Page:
Untimely Notice Sparks Fear on Campus

The Colgate community received a Campus Alert e-mail on Monday, November 12 relaying information on an incident that had occurred two days earlier, between 3:00 and 3:30 a.m. near the Parker Apartments.

At the time the campus buzzed with rumors, including a supposed mugging that occurred downtown.Campus Safety was able to confirm that this incident was an argument that led to a physical altercation rather than a mugging.

Both Campus Safety and Administration declined any further comment on the “Timely Warning” email due to the ongoing nature of the investigation.

The text of the e-mail stated how “a witness reported that four unknown males appeared to be kicking something or someone on the ground near a red car. The four males then placed what appeared to be a person in the backseat or trunk of the car. The four then got into the car and left the area.”

The e-mail reached the campus community at 9:03 p.m.

“Soon I started hearing things about a couple that also got beat up,” first-year Sabina Young said.

Other students reportedly put the warning out of mind more quickly.

“The email came out two days after the ‘kidnapping’-if someone had actually been kidnapped there would have been missing person reports, we would have known. So I kind of assumed it was some sort of initiation or prank right away,” sophomore Matt Carter said.

Two weeks after the timely warning was sent out, Campus Safety Chief Bill Ferguson had little more to say about the incident.

“The investigation is still under way,” Chief Ferguson said. “We do know that no students went missing after Saturday. We have done numerous interviews, but no one has come forward yet with information. We have our suspicions of course, but have not been able to confirm anything.”

According to Chief Ferguson, the campus-wide email was not unusual for a situation like this; in fact, it was required under federal law, based on stipulations in the Clery Act.

The Clery Act is a federal law, originally called the Campus Security Act, requiring colleges and universities to disclose information about any criminal activity in and around their campuses. With various amendments in 1992, 1998, 2000 and 2008 the law now has a broad reach, demanding everything from an emergency response system and timely warning notices to the protection of “whistleblowers” and rape victims.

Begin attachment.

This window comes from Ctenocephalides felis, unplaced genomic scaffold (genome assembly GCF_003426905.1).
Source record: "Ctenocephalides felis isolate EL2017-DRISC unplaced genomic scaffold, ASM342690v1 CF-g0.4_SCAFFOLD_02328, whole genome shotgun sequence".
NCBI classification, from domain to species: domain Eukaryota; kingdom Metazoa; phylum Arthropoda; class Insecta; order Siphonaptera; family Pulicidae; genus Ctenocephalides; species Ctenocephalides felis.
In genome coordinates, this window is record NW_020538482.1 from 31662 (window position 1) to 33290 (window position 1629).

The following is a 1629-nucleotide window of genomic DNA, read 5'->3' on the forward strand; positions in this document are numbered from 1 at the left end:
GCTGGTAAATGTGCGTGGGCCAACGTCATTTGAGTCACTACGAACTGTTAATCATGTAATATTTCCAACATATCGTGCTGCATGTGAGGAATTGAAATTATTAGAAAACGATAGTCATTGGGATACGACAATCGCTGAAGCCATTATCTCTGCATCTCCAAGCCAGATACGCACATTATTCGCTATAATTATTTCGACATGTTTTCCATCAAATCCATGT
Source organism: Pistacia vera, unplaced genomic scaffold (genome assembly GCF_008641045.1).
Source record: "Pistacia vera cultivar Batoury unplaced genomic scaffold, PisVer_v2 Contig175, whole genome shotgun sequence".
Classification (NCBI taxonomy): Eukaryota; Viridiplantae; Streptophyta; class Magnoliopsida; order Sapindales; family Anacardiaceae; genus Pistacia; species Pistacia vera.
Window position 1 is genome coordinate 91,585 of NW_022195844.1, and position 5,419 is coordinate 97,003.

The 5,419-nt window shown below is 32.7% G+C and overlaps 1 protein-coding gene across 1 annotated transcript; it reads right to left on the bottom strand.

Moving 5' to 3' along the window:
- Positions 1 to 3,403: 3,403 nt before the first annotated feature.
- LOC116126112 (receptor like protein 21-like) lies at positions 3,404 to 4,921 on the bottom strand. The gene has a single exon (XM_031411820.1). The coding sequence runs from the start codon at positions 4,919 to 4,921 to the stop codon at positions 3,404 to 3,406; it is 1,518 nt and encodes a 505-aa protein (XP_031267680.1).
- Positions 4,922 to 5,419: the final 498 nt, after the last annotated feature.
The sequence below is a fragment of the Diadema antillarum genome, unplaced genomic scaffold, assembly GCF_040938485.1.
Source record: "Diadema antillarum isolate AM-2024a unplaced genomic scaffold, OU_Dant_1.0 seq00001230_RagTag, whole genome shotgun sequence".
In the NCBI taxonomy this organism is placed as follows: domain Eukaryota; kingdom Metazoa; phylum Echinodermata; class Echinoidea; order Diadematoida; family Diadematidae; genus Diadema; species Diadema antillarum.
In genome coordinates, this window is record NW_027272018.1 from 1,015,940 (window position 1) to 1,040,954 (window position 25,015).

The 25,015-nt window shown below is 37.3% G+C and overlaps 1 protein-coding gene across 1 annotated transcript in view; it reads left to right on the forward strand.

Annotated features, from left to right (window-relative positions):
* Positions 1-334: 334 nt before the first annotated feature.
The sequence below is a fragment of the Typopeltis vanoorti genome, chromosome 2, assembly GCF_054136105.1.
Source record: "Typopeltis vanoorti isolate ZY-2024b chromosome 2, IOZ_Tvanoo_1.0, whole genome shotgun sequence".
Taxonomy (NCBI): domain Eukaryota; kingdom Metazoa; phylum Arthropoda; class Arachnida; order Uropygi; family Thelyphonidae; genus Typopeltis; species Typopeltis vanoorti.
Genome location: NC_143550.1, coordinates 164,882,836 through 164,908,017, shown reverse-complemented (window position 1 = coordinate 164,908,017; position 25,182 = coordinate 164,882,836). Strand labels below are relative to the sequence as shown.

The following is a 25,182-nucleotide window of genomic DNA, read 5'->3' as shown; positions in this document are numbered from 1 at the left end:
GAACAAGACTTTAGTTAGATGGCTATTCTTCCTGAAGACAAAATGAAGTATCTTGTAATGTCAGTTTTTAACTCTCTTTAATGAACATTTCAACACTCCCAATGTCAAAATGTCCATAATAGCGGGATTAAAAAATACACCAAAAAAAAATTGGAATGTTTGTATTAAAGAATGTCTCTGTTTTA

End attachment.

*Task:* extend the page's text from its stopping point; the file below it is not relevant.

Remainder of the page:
“Under the Clery Act, we have a responsibility to put warnings out about this type of thing,” Chief Ferguson said. “The email took longer because first we have to determine whether it was an actual event or not. In this case, we got to the point in our investigation when we thought it was necessary to let the community know, so they could take personal precautions. But we still haven’t determined whether criminal conduct was taking place in the incident-this is the type of thing that may never come to a close.”

“I feel like it was a little intimidating to receive an email like that,” senior Noah Samuels said. “While I understand that they’re trying to keep us informed, the only result is that people will feel less safe on campus.”

Knowledge of the Clery Act stipulation was not common among Colgate students prior to the timely warning, and many felt that the email managed to prompt more questions than it answered.

The campus buzz about the incident’s potential connection to a Broad Street mugging, on the other hand, proves to be completely unfounded. Unlike the “kidnapping,” Campus Safety knew the details of the assault that took place on Broad Street from the outset.

“A male and a female couple were walking and found themselves in a verbal altercation with a group of students, which led to a physical altercation. The event was what we would classify as harassment rather than assault,” Chief Ferguson said.

“This event occurred at about 1:30 a.m. on Sunday November 11th and was reported to us the next day at 9:30 pm by the female party,” Chief Ferguson said. Since the couple did not want anything further to be done, Campus Safety had no role beyond recording the report.

Contact Rebekeh Ward at [email protected]